It is time for you now to begin to be choice in your reading; to begin to pursue a regular course in it; and not to suffer yourself to be turned to the right or left by reading any thing out of that course. I have long ago digested a plan for you, suited to the circumstances in which you will be placed. This I will detail to you, from time to time, as you advance. For the present, I advise you to begin a course of antient history, reading every thing in the original and not in translations. First read Goldsmith’s history of Greece. This will give you a digested view of that field. Then take up antient history in the detail, reading the following books, in the following order: Herodotus, Thucydides, Xenophontis Hellenica, Xenophontis Anabasis, Arrian, Quintus Curtius, Diodorus Siculus, Justin. This shall form the first stage of your historical reading, and is all I need mention to you now. The next, will be of Roman history (*). From that, we will come down to modern history. In Greek and Latin poetry, you have read or will read at school, Virgil, Terence, Horace, Anacreon, Theocritus, Homer, Euripides, Sophocles. Read also Milton’s Paradise Lost, Shakspeare, Ossian, Pope’s and Swift’s works, in order to form your style in your own language. In morality, read Epictetus, Xenophontis Memorabilia, Plato’s Socratic dialogues, Cicero’s philosophies, Antoninus, and Seneca….
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Posted in Book Notes, History | 11 Comments »
Posted by T. Greer on 14th July 2013 (All posts by T. Greer)
In my review of Michael Lotus and James Bennett’s America 3.0 I stated that French anthropologist Emmanuel Todd (whose work is cited extensively in said work) “is the most under-rated “big idea” thinker in the field of world history.”
Craig Willy’s most recent blog post explains why:
“Emmanuel Todd’s L’invention de l’Europe: A critical summary“
Craig Willy. craigjwilly.info 7 July 2013.
Mr. Willy’s post is not something one skims through. It is 9,000 words long and chock full of all sorts of data, tables, and maps. Because L’invention de l’Europe has not been translated into English I am grateful for this level of detail.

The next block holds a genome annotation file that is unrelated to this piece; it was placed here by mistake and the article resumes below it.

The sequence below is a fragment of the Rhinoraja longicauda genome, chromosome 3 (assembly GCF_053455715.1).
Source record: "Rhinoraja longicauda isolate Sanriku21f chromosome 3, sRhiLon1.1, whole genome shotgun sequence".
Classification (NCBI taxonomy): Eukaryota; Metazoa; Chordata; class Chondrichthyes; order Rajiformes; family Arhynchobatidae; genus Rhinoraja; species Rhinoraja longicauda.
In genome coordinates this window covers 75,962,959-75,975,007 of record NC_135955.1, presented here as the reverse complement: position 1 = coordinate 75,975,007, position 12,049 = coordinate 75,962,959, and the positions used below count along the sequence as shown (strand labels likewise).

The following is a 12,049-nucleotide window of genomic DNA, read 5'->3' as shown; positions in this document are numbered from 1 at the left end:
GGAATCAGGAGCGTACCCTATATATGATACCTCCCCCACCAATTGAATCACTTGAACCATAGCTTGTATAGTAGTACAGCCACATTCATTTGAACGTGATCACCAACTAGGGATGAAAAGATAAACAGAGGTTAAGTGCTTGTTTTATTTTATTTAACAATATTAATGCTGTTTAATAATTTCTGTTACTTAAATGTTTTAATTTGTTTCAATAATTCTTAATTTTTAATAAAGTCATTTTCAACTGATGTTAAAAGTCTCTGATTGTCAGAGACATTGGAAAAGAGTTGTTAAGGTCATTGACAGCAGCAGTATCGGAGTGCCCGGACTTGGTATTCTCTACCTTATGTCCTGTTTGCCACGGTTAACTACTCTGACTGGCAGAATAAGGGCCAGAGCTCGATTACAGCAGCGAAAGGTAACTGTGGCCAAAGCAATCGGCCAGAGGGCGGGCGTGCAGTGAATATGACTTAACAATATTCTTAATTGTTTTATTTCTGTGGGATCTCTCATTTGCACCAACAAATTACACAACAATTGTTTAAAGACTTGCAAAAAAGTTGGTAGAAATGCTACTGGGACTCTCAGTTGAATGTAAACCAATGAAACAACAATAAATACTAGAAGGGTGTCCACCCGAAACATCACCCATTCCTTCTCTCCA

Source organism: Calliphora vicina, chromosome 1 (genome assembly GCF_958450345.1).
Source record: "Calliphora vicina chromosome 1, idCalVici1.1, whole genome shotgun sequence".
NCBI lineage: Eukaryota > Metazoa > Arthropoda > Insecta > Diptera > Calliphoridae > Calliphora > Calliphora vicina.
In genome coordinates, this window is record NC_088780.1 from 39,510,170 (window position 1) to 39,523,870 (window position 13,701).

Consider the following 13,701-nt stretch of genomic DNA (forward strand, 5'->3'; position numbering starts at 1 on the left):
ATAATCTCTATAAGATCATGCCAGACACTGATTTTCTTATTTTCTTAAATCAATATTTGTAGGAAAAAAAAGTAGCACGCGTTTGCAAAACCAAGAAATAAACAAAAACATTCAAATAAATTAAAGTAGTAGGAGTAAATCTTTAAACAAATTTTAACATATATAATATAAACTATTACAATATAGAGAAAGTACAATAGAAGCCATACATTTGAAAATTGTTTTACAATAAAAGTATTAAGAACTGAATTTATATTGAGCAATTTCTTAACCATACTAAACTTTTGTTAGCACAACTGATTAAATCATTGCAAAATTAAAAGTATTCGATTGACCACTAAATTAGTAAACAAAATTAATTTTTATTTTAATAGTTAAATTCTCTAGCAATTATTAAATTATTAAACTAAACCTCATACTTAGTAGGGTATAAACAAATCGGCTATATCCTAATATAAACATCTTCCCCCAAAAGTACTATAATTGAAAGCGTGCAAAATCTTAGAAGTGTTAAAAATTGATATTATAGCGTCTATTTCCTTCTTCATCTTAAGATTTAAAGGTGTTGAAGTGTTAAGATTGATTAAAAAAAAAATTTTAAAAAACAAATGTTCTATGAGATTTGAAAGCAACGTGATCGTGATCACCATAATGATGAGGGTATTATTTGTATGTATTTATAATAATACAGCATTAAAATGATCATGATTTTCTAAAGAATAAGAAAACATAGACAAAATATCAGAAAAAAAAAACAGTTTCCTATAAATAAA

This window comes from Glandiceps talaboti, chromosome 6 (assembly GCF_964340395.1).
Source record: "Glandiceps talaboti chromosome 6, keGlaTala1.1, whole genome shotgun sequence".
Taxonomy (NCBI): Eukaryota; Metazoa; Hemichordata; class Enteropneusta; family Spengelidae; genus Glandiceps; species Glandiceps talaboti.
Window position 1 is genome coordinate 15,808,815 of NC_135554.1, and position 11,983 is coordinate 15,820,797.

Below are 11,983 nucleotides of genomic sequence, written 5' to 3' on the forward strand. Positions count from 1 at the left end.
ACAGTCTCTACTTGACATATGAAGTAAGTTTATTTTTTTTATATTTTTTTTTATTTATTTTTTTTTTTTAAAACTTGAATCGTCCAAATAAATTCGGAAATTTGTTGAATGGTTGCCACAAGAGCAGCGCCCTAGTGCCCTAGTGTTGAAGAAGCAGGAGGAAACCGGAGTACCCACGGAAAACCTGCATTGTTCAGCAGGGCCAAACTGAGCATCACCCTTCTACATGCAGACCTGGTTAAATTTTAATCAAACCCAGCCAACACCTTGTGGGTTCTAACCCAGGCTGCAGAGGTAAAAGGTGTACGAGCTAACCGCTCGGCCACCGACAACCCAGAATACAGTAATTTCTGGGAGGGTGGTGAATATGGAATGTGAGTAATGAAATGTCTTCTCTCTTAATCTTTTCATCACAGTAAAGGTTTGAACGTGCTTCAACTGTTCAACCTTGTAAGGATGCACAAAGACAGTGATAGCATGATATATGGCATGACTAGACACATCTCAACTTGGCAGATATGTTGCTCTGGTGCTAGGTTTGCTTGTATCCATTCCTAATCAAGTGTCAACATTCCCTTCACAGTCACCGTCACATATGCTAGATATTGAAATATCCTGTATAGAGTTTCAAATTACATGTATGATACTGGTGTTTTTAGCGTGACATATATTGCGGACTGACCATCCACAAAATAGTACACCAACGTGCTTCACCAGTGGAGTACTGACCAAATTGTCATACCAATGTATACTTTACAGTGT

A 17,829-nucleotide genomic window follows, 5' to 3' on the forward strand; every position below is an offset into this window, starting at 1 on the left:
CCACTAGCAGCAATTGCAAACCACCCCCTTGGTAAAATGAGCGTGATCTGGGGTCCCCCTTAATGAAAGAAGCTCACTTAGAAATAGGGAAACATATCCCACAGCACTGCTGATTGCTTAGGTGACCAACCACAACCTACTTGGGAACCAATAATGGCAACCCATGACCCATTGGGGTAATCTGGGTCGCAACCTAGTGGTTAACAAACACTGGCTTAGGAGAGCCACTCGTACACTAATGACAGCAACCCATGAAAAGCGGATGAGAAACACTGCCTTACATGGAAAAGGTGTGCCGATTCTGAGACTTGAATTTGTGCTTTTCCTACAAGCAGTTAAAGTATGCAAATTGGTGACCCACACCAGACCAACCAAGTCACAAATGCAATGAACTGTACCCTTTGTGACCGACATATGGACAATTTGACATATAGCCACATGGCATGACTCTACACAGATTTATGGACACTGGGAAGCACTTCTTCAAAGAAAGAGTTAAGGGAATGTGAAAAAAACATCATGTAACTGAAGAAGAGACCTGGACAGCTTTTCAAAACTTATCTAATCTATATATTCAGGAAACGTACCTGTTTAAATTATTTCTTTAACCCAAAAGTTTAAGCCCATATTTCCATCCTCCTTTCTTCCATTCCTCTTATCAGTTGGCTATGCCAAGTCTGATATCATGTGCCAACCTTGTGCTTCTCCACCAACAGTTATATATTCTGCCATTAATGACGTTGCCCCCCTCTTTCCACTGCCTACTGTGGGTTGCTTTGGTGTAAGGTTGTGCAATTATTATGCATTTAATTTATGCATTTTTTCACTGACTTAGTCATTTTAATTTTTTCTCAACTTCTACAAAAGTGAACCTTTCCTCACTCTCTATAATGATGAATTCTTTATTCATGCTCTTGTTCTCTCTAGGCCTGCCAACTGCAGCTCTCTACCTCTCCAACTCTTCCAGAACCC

What is this book about?
“I came, last, to his L’invention de l’Europe, which is in principle not a polemic, but rather a dispassionate book of historical anthropology and demography which is Todd’s academic magnum opus.
I say “in principle” because one is tempted to ask: What the hell is this book anyway? Over 650 pages of text, statistics, graphs, maps and bibliography on the history of Western Europe? A comprehensive look at the correlations between family structures, modernization and ideology in Western Europe? An “Introductory Illustrated Atlas of Western European Socio-Political History”? I’ve already lost you. Who cares?
No, L’invention de l’Europe is actually about what is almost undoubtedly the most important historical development of all time: the rise of modernity since 1500, also known as the “Great Divergence” or the “European miracle.” It was European civilization, and its various extra-European and notably North American offshoots, which invented “modernity,” which sparked that fire of science and “rationality” which now dominates virtually the entire globe. Europe, as Todd notes on the first page, was “the midwife simultaneously of modernity and death.” (p.13)
We have modernity: science, mass production, mass destruction, mass consumption, mass literacy, mass and instant telecommunication, long-life (sanitation, health, contraception), godlessness, ideology (including “totalitarianism,” “democracy,” “rule of law,” and “freedom of thought”…), and so on.“
So how does Todd approach this bug-bear that haunts all aspiring world historians, the rise of the West? Read the rest of this entry »
Posted in Book Notes, History | 13 Comments »
Posted by T. Greer on 4th July 2013 (All posts by T. Greer)
“ADAMS and JEFFERSON, I have said, are no more. As human beings, indeed, they are no more. They are no more, as in 1776, bold and fearless advocates of independence; no more, as at subsequent periods, the head of the government; nor more, as we have recently seen them, aged and venerable objects of admiration and regard. They are no more. They are dead. But how little is there of the great and good which can die! To their country they yet live, and live for ever. They live in all that perpetuates the remembrance of men on earth; in the recorded proofs of their own great actions, in the offspring of their intellect, in the deep-engraved lines of public gratitude, and in the respect and homage of mankind. They live in their example; and they live, emphatically, and will live, in the influence which their lives and efforts, their principles and opinions, now exercise, and will continue to exercise, on the affairs of men, not only in their own country but throughout the civilized world.